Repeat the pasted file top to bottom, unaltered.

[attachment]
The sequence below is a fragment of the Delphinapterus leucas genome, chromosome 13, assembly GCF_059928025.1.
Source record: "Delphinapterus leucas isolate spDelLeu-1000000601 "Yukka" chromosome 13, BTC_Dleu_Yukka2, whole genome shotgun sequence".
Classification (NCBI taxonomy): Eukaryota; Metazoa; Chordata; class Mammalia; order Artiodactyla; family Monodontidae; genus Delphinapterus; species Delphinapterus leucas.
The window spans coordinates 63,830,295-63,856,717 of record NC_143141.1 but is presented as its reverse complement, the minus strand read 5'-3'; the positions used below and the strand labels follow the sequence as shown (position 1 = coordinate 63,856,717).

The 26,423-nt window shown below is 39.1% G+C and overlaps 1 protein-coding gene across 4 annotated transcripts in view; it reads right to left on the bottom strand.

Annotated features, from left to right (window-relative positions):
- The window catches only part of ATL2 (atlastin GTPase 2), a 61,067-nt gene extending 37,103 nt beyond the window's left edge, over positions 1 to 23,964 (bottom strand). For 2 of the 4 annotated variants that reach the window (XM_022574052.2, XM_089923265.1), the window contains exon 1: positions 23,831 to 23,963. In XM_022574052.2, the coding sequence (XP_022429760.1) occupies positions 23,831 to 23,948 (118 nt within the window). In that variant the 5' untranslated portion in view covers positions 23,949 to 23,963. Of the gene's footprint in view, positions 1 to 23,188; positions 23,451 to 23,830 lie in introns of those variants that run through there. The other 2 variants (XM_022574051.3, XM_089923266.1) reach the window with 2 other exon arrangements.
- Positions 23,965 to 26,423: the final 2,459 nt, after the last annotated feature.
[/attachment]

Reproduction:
The sequence below is a fragment of the Delphinapterus leucas genome, chromosome 13, assembly GCF_059928025.1.
Source record: "Delphinapterus leucas isolate spDelLeu-1000000601 "Yukka" chromosome 13, BTC_Dleu_Yukka2, whole genome shotgun sequence".
Classification (NCBI taxonomy): Eukaryota; Metazoa; Chordata; class Mammalia; order Artiodactyla; family Monodontidae; genus Delphinapterus; species Delphinapterus leucas.
The window spans coordinates 63,830,295-63,856,717 of record NC_143141.1 but is presented as its reverse complement, the minus strand read 5'-3'; the positions used below and the strand labels follow the sequence as shown (position 1 = coordinate 63,856,717).

The 26,423-nt window shown below is 39.1% G+C and overlaps 1 protein-coding gene across 4 annotated transcripts in view; it reads right to left on the bottom strand.

Annotated features, from left to right (window-relative positions):
- The window catches only part of ATL2 (atlastin GTPase 2), a 61,067-nt gene extending 37,103 nt beyond the window's left edge, over positions 1 to 23,964 (bottom strand). For 2 of the 4 annotated variants that reach the window (XM_022574052.2, XM_089923265.1), the window contains exon 1: positions 23,831 to 23,963. In XM_022574052.2, the coding sequence (XP_022429760.1) occupies positions 23,831 to 23,948 (118 nt within the window). In that variant the 5' untranslated portion in view covers positions 23,949 to 23,963. Of the gene's footprint in view, positions 1 to 23,188; positions 23,451 to 23,830 lie in introns of those variants that run through there. The other 2 variants (XM_022574051.3, XM_089923266.1) reach the window with 2 other exon arrangements.
- Positions 23,965 to 26,423: the final 2,459 nt, after the last annotated feature.